The polar regions are home to the fastest warming on the planet. Warming releases not only carbon dioxide but also methane – an even stronger greenhouse gas. Will more warming release more of these gases, leading to more warming in a dangerous feedback loop
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- Discuss positive and negative feedback. Use warming ==> methane release ==> more warming as the example of positive feedback. Use more wolves ==> fewer deer ==> fewer wolves for negative feedback. Ask class for other examples and discuss. Point out that positive feedback can tend to spiral out of control, while negative feedback tends to bring the situation back toward its starting point.
- Discuss the decision by Edward Schuur to use a survey of experts instead of concentrating on published studies. What reasons did he cite for his decision? Is the strategy risky? Ask the class to list advantages and disadvantages.
- Discuss this sentence: “The tricky thing with the feedback problem is that you end up caring about the interactions between all the feedbacks,” says Charles Koven, whether they are related to clouds, radiation, the carbon cycle or changes in forests or permafrost.” Is the abundance of unknowns a reason to avoid action about climate change? Or does feedback raise the stakes and the urgency of preventive action? Some compare the expense of reducing greenhouse warming to buying fire insurance on a house: How much money do we want to spend to insure against an uncertain peril?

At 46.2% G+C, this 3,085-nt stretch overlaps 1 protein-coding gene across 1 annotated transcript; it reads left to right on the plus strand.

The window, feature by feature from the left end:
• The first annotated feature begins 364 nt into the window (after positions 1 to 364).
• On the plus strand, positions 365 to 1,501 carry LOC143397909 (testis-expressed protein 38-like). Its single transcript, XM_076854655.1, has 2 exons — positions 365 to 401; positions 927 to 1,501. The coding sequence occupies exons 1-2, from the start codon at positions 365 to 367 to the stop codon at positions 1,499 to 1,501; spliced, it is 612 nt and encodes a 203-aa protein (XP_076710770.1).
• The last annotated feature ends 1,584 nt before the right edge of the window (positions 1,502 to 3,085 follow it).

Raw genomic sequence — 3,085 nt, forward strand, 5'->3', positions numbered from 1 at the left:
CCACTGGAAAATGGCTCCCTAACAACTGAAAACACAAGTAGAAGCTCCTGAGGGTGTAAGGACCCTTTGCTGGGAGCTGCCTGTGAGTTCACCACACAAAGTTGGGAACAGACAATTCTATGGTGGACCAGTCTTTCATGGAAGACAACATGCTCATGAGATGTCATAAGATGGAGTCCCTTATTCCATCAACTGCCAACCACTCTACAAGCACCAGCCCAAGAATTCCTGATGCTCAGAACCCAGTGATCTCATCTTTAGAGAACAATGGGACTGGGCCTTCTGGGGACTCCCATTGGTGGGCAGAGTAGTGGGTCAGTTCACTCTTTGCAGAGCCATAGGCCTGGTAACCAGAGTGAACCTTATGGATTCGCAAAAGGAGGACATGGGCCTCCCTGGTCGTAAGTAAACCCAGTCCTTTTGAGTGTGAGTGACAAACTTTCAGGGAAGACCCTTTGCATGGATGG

- Internet research: Explore the above-ground effects of melting permafrost, on transportation, buildings, utilities and industrial infrastructure, such as the oil industry.
- Ask students to distill the argument about the “methane burp” in the East Siberian Sea. What is the threat, and how certain is it? What is one reason why the “burp” may be more likely than skeptics think?
- Internet research: Collect 1 photo and a write short description of taiga and tundra in the Arctic and sub-Arctic regions.